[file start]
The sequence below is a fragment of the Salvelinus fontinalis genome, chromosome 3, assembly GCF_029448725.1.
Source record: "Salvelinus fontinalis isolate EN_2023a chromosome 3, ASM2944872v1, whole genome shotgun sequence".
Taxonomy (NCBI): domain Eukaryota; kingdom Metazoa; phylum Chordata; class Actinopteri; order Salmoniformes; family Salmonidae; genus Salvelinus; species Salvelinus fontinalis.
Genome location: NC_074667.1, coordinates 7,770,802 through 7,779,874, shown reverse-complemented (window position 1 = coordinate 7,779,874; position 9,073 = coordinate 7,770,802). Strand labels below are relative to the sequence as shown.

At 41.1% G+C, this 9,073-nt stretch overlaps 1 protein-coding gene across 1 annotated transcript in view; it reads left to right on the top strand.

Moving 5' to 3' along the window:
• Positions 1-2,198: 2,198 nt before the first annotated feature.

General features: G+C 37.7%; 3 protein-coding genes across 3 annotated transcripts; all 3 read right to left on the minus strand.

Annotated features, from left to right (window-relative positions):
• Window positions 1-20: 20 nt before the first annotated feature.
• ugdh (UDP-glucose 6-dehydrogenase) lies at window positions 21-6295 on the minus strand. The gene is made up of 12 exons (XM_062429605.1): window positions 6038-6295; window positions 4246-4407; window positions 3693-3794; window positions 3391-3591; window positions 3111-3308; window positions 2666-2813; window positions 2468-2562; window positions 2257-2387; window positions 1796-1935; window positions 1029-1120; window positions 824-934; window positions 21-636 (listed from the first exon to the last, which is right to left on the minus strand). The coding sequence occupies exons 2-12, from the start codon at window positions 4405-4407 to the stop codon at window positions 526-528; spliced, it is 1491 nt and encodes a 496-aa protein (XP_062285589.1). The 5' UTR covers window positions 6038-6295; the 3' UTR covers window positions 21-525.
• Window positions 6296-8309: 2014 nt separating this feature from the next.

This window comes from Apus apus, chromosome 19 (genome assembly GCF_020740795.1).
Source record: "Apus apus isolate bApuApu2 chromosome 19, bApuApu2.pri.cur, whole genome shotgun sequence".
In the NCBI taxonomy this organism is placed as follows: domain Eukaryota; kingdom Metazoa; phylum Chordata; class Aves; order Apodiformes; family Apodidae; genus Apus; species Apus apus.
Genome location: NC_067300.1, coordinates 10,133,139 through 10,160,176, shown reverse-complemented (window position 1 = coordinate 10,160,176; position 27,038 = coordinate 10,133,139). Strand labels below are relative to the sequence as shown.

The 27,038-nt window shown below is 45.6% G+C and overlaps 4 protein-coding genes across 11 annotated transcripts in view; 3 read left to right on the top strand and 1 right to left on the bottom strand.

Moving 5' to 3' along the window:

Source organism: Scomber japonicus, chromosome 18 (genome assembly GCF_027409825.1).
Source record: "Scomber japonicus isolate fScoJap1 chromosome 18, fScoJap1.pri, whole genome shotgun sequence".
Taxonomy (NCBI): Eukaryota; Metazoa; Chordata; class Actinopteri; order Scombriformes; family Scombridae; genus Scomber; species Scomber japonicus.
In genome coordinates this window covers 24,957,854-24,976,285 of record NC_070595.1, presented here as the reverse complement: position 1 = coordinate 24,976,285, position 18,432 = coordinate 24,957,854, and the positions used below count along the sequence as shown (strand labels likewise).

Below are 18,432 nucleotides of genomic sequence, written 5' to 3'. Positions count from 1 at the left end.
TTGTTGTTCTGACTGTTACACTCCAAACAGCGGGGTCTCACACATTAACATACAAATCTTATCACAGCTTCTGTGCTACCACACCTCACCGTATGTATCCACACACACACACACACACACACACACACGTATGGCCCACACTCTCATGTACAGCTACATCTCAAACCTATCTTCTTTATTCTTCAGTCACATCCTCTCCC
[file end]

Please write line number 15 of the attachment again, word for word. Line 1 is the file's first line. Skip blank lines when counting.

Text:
In the NCBI taxonomy this organism is placed as follows: domain Eukaryota; kingdom Metazoa; phylum Chordata; class Aves; order Apodiformes; family Apodidae; genus Apus; species Apus apus.